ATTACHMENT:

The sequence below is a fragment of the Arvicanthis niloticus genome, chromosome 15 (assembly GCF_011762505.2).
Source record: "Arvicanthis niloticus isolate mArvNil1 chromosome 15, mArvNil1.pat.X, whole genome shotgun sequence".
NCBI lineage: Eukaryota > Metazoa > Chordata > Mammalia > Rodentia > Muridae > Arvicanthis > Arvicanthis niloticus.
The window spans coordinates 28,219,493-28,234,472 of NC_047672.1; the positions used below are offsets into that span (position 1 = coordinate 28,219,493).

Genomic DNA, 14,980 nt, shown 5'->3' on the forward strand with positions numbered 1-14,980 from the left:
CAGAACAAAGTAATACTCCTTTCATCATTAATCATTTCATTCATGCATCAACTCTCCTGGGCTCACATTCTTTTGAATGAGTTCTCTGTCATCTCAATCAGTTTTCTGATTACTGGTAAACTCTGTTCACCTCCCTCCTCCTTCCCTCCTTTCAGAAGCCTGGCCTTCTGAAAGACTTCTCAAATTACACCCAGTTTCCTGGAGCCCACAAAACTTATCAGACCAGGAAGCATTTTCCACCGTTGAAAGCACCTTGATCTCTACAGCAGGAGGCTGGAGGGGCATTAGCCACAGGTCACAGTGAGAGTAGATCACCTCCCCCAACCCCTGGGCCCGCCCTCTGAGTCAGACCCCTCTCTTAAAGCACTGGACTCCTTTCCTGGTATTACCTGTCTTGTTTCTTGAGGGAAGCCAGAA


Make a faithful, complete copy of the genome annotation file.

The sequence below is a fragment of the Arvicanthis niloticus genome, chromosome 15 (assembly GCF_011762505.2).
Source record: "Arvicanthis niloticus isolate mArvNil1 chromosome 15, mArvNil1.pat.X, whole genome shotgun sequence".
NCBI lineage: Eukaryota > Metazoa > Chordata > Mammalia > Rodentia > Muridae > Arvicanthis > Arvicanthis niloticus.
The window spans coordinates 28,219,493-28,234,472 of NC_047672.1; the positions used below are offsets into that span (position 1 = coordinate 28,219,493).

Genomic DNA, 14,980 nt, shown 5'->3' on the forward strand with positions numbered 1-14,980 from the left:
CAGAACAAAGTAATACTCCTTTCATCATTAATCATTTCATTCATGCATCAACTCTCCTGGGCTCACATTCTTTTGAATGAGTTCTCTGTCATCTCAATCAGTTTTCTGATTACTGGTAAACTCTGTTCACCTCCCTCCTCCTTCCCTCCTTTCAGAAGCCTGGCCTTCTGAAAGACTTCTCAAATTACACCCAGTTTCCTGGAGCCCACAAAACTTATCAGACCAGGAAGCATTTTCCACCGTTGAAAGCACCTTGATCTCTACAGCAGGAGGCTGGAGGGGCATTAGCCACAGGTCACAGTGAGAGTAGATCACCTCCCCCAACCCCTGGGCCCGCCCTCTGAGTCAGACCCCTCTCTTAAAGCACTGGACTCCTTTCCTGGTATTACCTGTCTTGTTTCTTGAGGGAAGCCAGAA